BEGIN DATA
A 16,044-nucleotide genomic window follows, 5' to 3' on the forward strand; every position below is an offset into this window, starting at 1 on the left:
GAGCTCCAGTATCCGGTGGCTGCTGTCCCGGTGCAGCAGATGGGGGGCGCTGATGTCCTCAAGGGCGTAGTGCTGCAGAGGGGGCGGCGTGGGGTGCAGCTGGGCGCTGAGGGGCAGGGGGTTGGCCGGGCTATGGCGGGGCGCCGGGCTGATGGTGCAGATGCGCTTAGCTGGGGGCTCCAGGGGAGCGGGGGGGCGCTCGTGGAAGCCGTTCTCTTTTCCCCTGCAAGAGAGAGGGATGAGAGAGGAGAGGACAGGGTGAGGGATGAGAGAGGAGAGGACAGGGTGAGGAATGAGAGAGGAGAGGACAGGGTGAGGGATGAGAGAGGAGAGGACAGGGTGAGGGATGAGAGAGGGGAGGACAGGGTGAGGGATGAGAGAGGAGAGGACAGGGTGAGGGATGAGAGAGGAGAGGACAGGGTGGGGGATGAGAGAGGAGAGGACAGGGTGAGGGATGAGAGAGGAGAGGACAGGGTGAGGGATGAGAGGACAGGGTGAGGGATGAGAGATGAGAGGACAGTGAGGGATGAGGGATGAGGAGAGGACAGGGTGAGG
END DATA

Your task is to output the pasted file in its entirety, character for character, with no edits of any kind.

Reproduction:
A 16,044-nucleotide genomic window follows, 5' to 3' on the forward strand; every position below is an offset into this window, starting at 1 on the left:
GAGCTCCAGTATCCGGTGGCTGCTGTCCCGGTGCAGCAGATGGGGGGCGCTGATGTCCTCAAGGGCGTAGTGCTGCAGAGGGGGCGGCGTGGGGTGCAGCTGGGCGCTGAGGGGCAGGGGGTTGGCCGGGCTATGGCGGGGCGCCGGGCTGATGGTGCAGATGCGCTTAGCTGGGGGCTCCAGGGGAGCGGGGGGGCGCTCGTGGAAGCCGTTCTCTTTTCCCCTGCAAGAGAGAGGGATGAGAGAGGAGAGGACAGGGTGAGGGATGAGAGAGGAGAGGACAGGGTGAGGAATGAGAGAGGAGAGGACAGGGTGAGGGATGAGAGAGGAGAGGACAGGGTGAGGGATGAGAGAGGGGAGGACAGGGTGAGGGATGAGAGAGGAGAGGACAGGGTGAGGGATGAGAGAGGAGAGGACAGGGTGGGGGATGAGAGAGGAGAGGACAGGGTGAGGGATGAGAGAGGAGAGGACAGGGTGAGGGATGAGAGGACAGGGTGAGGGATGAGAGATGAGAGGACAGTGAGGGATGAGGGATGAGGAGAGGACAGGGTGAGG